For information you can go to

Here is how the director David Domkoski describes his sense of the show:

What excites me about Ring Round The Moon is Christopher Fry's extraordinary language, the vividness of the images he creates and his delightful word play. Towards the end of the play one characters describes another as 'scrupulous and considerate, but not considerabl...e,' or as another character describes himself, 'I am acting providence tonight. I deflect the influence of the stars. The stars, twinkling up there with9ut an inkling of what's going to happen tonight." Very Oscar Wilde-ish. The play was once described as being a 'soufflĂ© with razor blades”.It's not all fun and games as it might first appear. Beneath the laughter, Fry explores some serious social issues. The play is a cross between Cinderella and Pygmalion. Cinderella in this case is a poor but highly principled dancer hired by a cynical and manipulative young aristocrat to break up his less worldly and love smitten brother's engagement.

The Suburban Times has a nice write up of the show and gives due to the actors and their roles.

Thursday, January 6, 2011

Clint Nelson of Startup Weekend to Keynote

As we get closer to Friday March 11th and the 11th Annual South Sound Technology Conference I will post more on the the great speakers and panels that we have for the event.

Right now I am excited to announce that Clint Nelson of Startup Weekend is going to be our lunch time keynoter. Startup Weekend is a Seattle non-profit that runs weekend-long brainstorming sessions for entrepreneurs around the world. If you are unfamiliar with Startup Weekend, here is information about them from their site:

What is Startup Weekend?

What We Do:

54-hour events where developers, coders, designers, marketers, product managers and startup enthusiasts come together to share ideas, form teams, build products, and create startups!
Startup Weekends are weekend-long, hands-on experiments where entrepreneurs and aspiring entrepreneurs can find out if startup ideas are viable. Most events have about 75 attendees, half of which have technical backgrounds and the other half have business backgrounds.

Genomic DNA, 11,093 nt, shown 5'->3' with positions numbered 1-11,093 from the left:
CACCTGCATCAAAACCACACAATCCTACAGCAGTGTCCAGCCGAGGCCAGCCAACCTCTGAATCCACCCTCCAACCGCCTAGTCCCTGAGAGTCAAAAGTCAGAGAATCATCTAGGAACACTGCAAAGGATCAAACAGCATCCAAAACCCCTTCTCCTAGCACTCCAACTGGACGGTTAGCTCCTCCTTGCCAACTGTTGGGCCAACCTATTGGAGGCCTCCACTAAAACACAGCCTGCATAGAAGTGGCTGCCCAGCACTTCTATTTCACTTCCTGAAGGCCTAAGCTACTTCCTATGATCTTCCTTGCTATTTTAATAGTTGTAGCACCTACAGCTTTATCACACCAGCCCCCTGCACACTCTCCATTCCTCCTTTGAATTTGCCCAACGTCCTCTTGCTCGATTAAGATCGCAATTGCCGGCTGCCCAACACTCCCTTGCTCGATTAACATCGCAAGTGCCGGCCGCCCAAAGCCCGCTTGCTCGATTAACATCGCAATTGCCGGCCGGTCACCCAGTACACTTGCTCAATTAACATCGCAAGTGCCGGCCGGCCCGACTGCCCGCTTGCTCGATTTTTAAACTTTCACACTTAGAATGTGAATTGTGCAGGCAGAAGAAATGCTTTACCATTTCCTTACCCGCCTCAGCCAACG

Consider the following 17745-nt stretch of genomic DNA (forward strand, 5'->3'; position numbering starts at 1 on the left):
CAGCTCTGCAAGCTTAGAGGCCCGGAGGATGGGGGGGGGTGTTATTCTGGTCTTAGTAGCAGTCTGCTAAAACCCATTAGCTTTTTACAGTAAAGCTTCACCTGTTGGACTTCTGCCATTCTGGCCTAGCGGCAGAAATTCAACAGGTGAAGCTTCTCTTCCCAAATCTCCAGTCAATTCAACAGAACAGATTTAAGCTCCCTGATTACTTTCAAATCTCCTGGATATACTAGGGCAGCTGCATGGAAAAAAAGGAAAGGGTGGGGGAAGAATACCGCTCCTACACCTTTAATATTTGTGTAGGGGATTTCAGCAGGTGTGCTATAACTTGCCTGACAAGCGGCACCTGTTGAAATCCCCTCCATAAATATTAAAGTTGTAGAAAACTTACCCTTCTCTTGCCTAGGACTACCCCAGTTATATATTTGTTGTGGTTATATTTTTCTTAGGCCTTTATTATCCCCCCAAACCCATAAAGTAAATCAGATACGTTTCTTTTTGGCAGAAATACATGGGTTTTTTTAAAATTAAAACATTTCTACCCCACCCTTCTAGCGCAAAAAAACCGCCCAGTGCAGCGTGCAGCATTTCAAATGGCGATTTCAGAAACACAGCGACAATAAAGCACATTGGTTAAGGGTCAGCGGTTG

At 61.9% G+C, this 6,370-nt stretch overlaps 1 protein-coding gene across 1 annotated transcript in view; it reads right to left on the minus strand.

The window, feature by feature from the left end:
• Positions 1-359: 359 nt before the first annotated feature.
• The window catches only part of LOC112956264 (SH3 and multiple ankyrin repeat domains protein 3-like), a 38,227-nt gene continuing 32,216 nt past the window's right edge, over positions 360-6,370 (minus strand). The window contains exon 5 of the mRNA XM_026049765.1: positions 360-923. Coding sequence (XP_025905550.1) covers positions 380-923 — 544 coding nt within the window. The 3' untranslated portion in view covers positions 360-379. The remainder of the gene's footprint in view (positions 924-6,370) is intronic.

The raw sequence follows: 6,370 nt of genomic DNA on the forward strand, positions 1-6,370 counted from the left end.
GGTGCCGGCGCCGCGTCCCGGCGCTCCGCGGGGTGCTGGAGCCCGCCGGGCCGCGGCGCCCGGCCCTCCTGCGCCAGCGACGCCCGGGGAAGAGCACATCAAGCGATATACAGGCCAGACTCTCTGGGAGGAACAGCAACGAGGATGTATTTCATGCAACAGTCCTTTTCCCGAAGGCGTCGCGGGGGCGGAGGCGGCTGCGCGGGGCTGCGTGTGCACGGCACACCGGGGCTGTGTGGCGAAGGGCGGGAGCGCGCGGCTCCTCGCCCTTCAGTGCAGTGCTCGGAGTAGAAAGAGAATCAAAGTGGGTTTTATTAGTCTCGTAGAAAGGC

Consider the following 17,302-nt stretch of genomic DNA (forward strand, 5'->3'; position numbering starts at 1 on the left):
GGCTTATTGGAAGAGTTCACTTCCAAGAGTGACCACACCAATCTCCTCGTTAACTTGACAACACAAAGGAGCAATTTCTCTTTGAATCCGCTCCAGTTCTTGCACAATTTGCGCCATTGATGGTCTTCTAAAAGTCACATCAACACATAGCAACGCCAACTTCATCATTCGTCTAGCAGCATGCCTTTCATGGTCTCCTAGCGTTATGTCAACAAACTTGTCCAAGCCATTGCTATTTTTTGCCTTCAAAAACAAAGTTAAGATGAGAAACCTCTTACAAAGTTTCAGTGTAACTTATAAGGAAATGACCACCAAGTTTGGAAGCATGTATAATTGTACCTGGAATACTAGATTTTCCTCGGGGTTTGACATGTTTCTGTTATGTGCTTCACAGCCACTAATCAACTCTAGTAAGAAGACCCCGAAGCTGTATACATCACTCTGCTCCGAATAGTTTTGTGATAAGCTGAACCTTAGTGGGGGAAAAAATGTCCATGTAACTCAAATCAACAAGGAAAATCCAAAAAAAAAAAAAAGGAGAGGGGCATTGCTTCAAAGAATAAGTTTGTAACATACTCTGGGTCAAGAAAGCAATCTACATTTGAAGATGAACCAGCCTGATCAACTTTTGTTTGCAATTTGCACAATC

Beginning with open mic pitches on Friday, individuals and teams are encouraged to bring their best ideas and inspire others to join their team. Over Saturday and Sunday teams code, design, research, develop, create business plans while constantly streamlining their startup vision. Come Sunday evening—which always comes around way too soon—teams come together to watch each other’s demos, listen to judges’ feedback, and even win awesome prizes.
Startup Weekends are specifically designed for entrepreneurs looking for feedback on an idea, are interested in finding a co-founder, would like to learn a new skill, or would like to test the entrepreneurial waters by joining a team. Startup Weekends are risk-free environments where everyone is expected to roll up their sleeves and dive into the exhilarating world of startups.

It is my hope that this will be the launch toward a full out Startup Weekend in Tacoma/Pierce County to be held later in the year.

Clint is a director of Startup Weekend. For more information about Clint, other than his bio from Twitter (I'm an enabler, I run @StartupWeekend, I love harnessing the power of disruptive thinking, new ideas, traveling, flying, snowboarding, and the outdoors!) or from his bio from the DC Startup Weekend, (One awesome dude) I can tell you he is a very busy guy who has been traveling all over the world and we are lucky to have him speaking. He will be coming back from the EU the day before the conference.

Register here for the conference:

Hopefully you have seen the press release from the EDB about Infoblox renewing its lease in Tacoma for another six years. Growing from sixty...